My text book says: "Magnetic quantum number describes the behavior of electron in a magnetic field. We know that the movement of electrical charge is always associated with magnetic field. Since the revolving electron possesses angular momentum, it will give rise to a very small magnetic field which interact with the external magnetic field of the earth. Under the influence of external magnetic field, the electrons in a given subshell orient themselves in certain preferred regions of space around the nucleus. These are called orbitals".
I got a question here. If external magnetic field of the earth is the reason for the electrons in a given subshell orient themselves in certain preferred regions of space, then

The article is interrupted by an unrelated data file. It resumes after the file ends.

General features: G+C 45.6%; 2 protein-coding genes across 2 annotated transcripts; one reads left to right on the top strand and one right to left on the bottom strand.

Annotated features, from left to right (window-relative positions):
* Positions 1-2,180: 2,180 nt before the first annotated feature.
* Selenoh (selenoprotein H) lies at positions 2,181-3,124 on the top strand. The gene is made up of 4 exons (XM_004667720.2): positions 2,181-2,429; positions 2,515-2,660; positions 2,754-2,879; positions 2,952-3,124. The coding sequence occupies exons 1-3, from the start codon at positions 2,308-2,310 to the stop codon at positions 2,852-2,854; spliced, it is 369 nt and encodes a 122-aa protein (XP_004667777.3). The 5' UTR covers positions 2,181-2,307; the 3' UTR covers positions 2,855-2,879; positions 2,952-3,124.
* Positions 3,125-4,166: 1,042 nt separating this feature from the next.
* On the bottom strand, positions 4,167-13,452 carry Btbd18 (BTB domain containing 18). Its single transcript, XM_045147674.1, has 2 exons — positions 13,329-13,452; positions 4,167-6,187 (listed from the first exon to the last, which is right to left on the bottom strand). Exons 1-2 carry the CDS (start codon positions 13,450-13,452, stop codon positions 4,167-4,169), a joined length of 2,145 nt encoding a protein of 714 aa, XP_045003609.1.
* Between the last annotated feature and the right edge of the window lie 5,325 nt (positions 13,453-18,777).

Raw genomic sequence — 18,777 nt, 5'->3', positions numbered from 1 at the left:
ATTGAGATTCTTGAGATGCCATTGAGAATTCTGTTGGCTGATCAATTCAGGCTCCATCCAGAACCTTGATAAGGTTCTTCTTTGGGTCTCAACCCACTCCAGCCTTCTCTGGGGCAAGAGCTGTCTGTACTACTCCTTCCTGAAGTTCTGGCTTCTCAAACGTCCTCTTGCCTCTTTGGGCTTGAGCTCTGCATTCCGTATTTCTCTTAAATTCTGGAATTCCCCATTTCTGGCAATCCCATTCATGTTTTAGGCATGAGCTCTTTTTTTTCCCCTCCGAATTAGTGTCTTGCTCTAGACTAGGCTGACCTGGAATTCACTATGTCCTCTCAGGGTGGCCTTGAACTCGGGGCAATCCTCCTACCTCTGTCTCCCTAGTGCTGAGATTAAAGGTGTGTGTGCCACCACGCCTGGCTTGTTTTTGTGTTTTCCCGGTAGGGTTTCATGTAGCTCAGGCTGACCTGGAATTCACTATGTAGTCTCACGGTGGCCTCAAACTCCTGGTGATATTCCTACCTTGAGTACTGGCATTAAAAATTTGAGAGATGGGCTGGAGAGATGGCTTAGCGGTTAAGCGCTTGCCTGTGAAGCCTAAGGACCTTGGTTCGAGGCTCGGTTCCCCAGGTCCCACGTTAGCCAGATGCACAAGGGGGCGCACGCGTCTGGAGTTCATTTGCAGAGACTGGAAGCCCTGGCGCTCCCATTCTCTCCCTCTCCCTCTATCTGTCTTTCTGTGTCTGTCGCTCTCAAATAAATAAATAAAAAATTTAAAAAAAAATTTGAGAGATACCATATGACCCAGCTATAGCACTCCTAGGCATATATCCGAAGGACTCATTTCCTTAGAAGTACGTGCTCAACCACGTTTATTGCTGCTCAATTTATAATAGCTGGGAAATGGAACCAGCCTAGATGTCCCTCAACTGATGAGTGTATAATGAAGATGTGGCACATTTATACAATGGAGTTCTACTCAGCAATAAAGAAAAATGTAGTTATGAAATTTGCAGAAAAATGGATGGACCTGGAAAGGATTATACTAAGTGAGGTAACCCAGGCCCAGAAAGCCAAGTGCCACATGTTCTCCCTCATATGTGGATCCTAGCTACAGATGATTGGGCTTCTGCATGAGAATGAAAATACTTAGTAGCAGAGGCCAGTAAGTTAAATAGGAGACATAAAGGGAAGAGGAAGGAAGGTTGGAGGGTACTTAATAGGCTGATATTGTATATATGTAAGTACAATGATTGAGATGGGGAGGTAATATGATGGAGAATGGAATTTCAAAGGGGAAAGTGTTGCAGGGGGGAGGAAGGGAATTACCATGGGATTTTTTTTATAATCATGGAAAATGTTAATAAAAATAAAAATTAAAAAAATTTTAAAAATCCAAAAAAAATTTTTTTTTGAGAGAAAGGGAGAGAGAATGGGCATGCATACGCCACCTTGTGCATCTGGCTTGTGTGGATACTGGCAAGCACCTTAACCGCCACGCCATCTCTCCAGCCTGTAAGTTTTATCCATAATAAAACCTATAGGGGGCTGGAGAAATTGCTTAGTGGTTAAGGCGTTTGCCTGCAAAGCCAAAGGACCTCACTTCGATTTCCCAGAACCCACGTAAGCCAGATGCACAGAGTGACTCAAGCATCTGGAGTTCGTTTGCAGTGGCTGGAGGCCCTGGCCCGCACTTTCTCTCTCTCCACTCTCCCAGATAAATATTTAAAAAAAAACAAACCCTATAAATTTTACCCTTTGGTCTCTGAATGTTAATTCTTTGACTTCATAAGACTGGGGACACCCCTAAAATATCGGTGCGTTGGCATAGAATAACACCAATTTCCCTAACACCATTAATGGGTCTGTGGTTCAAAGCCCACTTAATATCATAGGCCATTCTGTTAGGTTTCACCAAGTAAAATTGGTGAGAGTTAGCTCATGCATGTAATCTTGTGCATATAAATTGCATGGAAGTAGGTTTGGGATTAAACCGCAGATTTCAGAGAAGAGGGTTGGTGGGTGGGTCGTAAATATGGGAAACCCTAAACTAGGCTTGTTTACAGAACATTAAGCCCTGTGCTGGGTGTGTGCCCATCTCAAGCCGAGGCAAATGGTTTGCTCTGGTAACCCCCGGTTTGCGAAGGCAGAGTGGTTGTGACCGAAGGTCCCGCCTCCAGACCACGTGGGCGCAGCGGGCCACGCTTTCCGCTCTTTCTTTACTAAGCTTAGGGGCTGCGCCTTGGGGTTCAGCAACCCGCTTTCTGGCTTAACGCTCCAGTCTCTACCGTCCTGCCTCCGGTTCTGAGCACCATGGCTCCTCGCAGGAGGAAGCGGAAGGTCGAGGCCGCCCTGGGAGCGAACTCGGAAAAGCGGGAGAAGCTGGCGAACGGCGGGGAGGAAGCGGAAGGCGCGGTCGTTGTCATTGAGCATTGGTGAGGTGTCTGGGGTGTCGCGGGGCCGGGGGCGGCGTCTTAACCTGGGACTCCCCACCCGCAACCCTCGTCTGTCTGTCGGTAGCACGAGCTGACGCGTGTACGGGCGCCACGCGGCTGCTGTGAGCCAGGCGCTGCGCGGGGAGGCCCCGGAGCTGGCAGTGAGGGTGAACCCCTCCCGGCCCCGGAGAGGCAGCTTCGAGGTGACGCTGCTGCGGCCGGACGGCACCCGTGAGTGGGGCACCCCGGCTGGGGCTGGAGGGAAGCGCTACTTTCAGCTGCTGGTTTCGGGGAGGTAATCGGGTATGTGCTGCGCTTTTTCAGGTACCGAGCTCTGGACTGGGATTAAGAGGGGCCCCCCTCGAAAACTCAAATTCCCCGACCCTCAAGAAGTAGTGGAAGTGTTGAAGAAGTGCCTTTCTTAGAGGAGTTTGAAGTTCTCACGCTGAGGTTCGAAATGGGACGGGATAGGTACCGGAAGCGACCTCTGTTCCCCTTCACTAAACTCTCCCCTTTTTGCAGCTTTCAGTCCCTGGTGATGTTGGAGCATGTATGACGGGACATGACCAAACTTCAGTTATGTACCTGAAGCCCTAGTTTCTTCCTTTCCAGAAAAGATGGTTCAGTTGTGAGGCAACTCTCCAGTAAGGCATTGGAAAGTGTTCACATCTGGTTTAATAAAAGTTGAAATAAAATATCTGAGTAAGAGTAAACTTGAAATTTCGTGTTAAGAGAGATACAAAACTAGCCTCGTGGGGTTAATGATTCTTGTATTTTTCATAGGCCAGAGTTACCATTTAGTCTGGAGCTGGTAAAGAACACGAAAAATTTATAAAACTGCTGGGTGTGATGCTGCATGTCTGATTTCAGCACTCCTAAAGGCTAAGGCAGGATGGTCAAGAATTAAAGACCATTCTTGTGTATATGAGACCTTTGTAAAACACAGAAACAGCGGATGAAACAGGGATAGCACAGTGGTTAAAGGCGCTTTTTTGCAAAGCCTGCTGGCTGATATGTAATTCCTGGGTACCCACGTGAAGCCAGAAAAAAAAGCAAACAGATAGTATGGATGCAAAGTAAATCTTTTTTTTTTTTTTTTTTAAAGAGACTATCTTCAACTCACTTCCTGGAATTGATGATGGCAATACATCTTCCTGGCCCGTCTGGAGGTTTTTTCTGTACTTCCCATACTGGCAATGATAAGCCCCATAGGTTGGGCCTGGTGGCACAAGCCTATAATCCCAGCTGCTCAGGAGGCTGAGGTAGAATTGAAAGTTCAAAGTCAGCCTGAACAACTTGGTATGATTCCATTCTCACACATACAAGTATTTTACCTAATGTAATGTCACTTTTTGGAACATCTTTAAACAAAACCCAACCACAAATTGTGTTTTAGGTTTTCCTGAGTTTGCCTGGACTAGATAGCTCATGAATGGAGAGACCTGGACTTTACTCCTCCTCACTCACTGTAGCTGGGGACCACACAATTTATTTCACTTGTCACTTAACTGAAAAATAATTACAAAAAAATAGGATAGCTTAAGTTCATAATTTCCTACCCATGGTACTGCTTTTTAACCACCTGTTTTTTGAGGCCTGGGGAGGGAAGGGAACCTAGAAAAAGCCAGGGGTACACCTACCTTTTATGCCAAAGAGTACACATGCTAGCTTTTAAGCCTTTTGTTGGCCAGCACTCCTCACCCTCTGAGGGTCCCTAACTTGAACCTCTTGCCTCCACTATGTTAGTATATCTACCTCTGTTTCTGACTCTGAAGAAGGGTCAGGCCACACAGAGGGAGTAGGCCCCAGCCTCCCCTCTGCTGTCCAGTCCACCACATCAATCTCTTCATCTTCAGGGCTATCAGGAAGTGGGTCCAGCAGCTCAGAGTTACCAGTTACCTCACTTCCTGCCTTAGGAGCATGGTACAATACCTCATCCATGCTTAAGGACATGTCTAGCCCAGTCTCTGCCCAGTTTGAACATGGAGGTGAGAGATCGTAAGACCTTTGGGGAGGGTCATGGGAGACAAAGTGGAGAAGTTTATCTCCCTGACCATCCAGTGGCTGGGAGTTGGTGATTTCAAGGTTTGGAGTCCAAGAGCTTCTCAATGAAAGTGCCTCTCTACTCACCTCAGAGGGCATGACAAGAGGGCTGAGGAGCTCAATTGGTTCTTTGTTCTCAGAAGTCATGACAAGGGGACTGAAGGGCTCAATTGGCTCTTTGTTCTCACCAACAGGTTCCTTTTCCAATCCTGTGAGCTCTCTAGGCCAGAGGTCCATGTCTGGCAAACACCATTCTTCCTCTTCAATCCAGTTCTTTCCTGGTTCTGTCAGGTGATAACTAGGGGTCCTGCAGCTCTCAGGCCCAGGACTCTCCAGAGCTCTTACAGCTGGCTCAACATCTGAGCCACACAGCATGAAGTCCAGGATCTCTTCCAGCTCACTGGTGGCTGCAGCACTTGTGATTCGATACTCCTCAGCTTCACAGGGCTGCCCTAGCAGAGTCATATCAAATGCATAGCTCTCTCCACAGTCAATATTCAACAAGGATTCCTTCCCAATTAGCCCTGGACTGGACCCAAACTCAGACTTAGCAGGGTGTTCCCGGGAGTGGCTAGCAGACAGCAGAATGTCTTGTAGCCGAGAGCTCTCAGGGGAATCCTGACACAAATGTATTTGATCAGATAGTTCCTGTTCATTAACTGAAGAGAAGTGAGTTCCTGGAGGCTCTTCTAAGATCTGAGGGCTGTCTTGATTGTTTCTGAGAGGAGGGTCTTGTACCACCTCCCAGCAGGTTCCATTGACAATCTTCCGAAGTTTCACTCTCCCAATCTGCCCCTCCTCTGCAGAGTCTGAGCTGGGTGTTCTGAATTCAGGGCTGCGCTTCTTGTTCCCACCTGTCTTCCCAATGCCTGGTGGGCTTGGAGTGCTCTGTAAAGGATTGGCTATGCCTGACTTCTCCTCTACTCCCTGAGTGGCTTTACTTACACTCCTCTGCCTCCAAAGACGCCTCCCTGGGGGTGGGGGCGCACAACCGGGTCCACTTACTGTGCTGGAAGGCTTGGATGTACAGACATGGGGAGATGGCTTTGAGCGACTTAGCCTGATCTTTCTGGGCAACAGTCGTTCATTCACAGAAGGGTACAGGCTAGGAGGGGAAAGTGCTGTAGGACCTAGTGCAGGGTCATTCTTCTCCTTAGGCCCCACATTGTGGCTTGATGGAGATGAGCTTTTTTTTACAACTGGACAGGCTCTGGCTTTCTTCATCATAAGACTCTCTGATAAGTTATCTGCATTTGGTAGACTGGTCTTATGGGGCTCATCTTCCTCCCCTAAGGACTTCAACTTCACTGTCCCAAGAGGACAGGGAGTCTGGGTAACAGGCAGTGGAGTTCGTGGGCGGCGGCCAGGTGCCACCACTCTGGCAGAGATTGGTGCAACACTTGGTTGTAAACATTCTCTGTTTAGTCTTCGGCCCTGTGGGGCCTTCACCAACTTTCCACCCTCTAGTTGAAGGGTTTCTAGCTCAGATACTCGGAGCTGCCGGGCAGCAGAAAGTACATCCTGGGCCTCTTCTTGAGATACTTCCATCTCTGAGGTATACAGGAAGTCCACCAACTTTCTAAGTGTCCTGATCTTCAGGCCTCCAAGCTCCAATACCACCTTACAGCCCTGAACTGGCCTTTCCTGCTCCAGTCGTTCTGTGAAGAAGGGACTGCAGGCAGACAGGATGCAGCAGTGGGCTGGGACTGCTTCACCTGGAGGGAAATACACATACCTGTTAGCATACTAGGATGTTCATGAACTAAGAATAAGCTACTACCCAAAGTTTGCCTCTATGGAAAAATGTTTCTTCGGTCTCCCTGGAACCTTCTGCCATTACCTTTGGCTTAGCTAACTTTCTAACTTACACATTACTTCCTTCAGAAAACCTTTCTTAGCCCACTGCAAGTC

would there be no particular orientations of electrons when there is no earths magnetic field? If this is the case, won't geometry of the compounds change (because of varied angle between the orbitals) without earth's magnetic field?
And won't it also cause crashing of orbitals in the absence of particular orientation? But this never happens, I hope. Then what could be the possible explanation that can be given for the above cases.
Even I am not convinced with my text book explanation regarding orientation of electron in the subshell. How could the $p$ orbitals be oriented exactly perpendicular to each other, only because of the earth's magnetic field? We can even consider other orbitals too. Is there any other factor which is responsible for the orientations?
I don't know whether I have misunderstood anywhere, if so please explain and pardon me.